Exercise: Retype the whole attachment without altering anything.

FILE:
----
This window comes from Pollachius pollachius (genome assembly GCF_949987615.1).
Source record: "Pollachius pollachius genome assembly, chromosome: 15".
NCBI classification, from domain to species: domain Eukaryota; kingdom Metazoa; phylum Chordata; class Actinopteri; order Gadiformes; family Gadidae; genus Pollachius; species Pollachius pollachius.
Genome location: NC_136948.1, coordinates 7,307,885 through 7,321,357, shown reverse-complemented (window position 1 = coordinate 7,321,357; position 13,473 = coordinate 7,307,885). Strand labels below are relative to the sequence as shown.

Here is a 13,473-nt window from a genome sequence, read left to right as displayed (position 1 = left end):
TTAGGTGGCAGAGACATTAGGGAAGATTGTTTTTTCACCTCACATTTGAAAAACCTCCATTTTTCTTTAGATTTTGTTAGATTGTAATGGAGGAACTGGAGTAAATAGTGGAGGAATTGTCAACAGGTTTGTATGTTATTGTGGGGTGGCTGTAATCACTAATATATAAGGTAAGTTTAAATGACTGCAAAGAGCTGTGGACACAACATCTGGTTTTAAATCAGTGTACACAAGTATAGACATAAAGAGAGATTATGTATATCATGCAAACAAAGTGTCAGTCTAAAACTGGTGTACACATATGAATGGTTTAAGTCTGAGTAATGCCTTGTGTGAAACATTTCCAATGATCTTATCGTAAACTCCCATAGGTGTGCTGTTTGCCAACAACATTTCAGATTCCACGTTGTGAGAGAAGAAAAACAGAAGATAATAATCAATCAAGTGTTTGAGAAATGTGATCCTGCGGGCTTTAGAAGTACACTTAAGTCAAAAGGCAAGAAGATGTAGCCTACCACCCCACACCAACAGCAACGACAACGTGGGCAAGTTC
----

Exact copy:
This window comes from Pollachius pollachius (genome assembly GCF_949987615.1).
Source record: "Pollachius pollachius genome assembly, chromosome: 15".
NCBI classification, from domain to species: domain Eukaryota; kingdom Metazoa; phylum Chordata; class Actinopteri; order Gadiformes; family Gadidae; genus Pollachius; species Pollachius pollachius.
Genome location: NC_136948.1, coordinates 7,307,885 through 7,321,357, shown reverse-complemented (window position 1 = coordinate 7,321,357; position 13,473 = coordinate 7,307,885). Strand labels below are relative to the sequence as shown.

Here is a 13,473-nt window from a genome sequence, read left to right as displayed (position 1 = left end):
TTAGGTGGCAGAGACATTAGGGAAGATTGTTTTTTCACCTCACATTTGAAAAACCTCCATTTTTCTTTAGATTTTGTTAGATTGTAATGGAGGAACTGGAGTAAATAGTGGAGGAATTGTCAACAGGTTTGTATGTTATTGTGGGGTGGCTGTAATCACTAATATATAAGGTAAGTTTAAATGACTGCAAAGAGCTGTGGACACAACATCTGGTTTTAAATCAGTGTACACAAGTATAGACATAAAGAGAGATTATGTATATCATGCAAACAAAGTGTCAGTCTAAAACTGGTGTACACATATGAATGGTTTAAGTCTGAGTAATGCCTTGTGTGAAACATTTCCAATGATCTTATCGTAAACTCCCATAGGTGTGCTGTTTGCCAACAACATTTCAGATTCCACGTTGTGAGAGAAGAAAAACAGAAGATAATAATCAATCAAGTGTTTGAGAAATGTGATCCTGCGGGCTTTAGAAGTACACTTAAGTCAAAAGGCAAGAAGATGTAGCCTACCACCCCACACCAACAGCAACGACAACGTGGGCAAGTTC